Lacrimal disease can make you cry: What to do? (Proceedings)


Lacrimal disease can make you cry: What to do? (Proceedings)

Abnormalities of the lacrimal system are common and generally divided into those that affect the secretory system (e.g., dry eye) or the excretory system (e.g., blocked tear duct). The more common conditions are discussed.

Keratoconjunctivitis sicca (kcs) - dry eye

Keratoconjunctivitis sicca (KCS), or dry eye, is common in the dog and relatively uncommon in other domestic animals. It represents a quantitative tear abnormality with deficiency of aqueous tears. Clinical signs can include blepharospasm, mucoid to mucopurulent ocular discharge, conjunctival hyperemia, and varying degrees of corneal vessels, pigment, and scarring. Corneal ulcers can develop concurrent with KCS. In chronic or refractory cases, blindness is possible from severe corneal scarring or pigment, or progressive corneal ulceration. KCS is most often a disease of middle-aged or older dogs that develops gradually in one or both eyes, but it can occur acutely and in young dogs. Commonly affected (or predisposed) breeds include the Cavalier King Charles Spaniel, West Highland white terrier, Yorkshire terrier, American Cocker Spaniel, English bulldog, Shih Tzu and Lhasa apso, but any breed can be affected.

Schirmer's Tear Test-1 (STT-1) is most often used to confirm the diagnosis and is performed prior to application of diagnostic reagents to the eye. The STT-1 measures both reflex and basal tear production. Schirmer's Tear Test-2 is performed after topical anesthetic has been applied to the eye, and thus, measures primarily basal tear production. The STT-2 is of limited value for most veterinary patients. The normal STT-1 value is >15 mm of wetting after one minute for both dogs and cats. The significance of STT-1 values between 10-14 mm/minute should be interpreted with clinical signs, but values <10 mm/minute usually denote clinical KCS. Cats are an exception to this latter point. Low STT-1 values are common in cats with non-inflamed and otherwise normal eyes. Therefore, the difference in STT-1 values between the eyes may be more important for interpretation in cats than the absolute value. The STT-1 should be performed on any pet with an irritated eye, ocular discharge, or corneal disease of undetermined cause.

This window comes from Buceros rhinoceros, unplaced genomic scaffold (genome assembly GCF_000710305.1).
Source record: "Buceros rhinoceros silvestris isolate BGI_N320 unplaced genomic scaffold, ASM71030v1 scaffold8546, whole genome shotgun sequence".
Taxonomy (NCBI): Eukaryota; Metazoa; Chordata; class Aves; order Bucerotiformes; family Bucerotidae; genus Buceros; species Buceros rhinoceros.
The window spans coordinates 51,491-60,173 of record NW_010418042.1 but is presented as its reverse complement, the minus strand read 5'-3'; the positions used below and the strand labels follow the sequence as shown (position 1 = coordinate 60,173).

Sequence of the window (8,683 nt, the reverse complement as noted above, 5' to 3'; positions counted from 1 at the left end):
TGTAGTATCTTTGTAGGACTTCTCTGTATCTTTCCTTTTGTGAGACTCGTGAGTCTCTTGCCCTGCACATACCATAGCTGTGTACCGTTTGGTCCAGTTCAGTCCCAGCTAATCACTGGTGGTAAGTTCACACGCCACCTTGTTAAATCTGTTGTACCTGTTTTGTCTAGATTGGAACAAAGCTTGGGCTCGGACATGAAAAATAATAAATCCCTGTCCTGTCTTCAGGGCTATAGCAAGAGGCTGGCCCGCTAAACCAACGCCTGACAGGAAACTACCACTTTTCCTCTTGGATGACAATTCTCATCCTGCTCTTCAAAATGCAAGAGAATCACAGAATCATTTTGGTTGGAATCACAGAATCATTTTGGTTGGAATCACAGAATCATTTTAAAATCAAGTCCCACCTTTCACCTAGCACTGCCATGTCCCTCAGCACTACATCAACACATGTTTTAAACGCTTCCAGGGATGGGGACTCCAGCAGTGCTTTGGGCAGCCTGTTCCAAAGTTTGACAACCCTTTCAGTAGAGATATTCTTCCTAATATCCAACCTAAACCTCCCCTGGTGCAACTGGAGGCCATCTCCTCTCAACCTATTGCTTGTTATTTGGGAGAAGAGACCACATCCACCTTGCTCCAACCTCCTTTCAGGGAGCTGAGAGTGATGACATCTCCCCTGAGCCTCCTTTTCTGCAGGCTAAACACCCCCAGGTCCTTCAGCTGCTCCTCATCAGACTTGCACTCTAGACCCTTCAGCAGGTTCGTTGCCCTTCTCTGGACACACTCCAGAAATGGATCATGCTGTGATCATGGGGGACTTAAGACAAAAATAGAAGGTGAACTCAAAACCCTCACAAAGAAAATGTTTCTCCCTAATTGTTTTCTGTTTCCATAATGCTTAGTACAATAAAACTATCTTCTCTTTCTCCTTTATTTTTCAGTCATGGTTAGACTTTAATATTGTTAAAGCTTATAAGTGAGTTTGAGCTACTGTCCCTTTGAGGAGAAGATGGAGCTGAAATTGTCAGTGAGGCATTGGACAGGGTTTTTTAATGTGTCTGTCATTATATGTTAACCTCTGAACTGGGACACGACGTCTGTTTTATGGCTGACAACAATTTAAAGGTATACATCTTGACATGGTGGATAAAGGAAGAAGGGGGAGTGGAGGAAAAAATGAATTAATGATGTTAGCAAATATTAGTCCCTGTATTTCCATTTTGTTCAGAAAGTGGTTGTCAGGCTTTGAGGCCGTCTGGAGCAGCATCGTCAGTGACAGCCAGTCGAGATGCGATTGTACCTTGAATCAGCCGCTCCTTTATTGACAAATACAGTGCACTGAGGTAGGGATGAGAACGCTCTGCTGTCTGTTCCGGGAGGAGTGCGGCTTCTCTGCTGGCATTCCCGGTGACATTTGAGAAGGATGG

Canine KCS is most often due to immune-mediated disease directed against the orbital and nictitans lacrimal glands. Histopathology reveals lymphocytic-plasmacytic glandular infiltrates, and this is the basis for immunomodulating treatments. Other causes of KCS include lacrimal gland aplasia or hypoplasia, infection (e.g., distemper virus), neurogenic (e.g., trigeminal neuropathy), neuroparalytic (e.g., facial neuropathy), trauma, iatrogenic (e.g., nictitans gland excision), and drug-induced. Drugs with potential to reduce tear production include topical or systemic atropine, oral sulfonamides (e.g., azulfidine or sulfadiazine), etodolac (Etogesic), and certain glaucoma drugs (e.g., timolol). Conditions such as diabetes mellitus, hypothyroidism, and dehydration, may reduce tear production. Topical or general anesthesia will reduce tear production; pets under general anesthesia should have an artificial tear ointment applied to the eyes. Application of an antibiotic ointment during anesthesia is not advised because of greater potential for corneal toxicity and allergic reactions (especially in cats).

Effective dry eye treatment depends on an accurate assessment of the cause, correction of complicating factors (e.g., lagophthalmos), and owner compliance. Initial treatment usually requires a combination of tear stimulants and lubricants, topical antibiotic, and possibly topical steroid. Treatments are tapered or modified depending on patient response.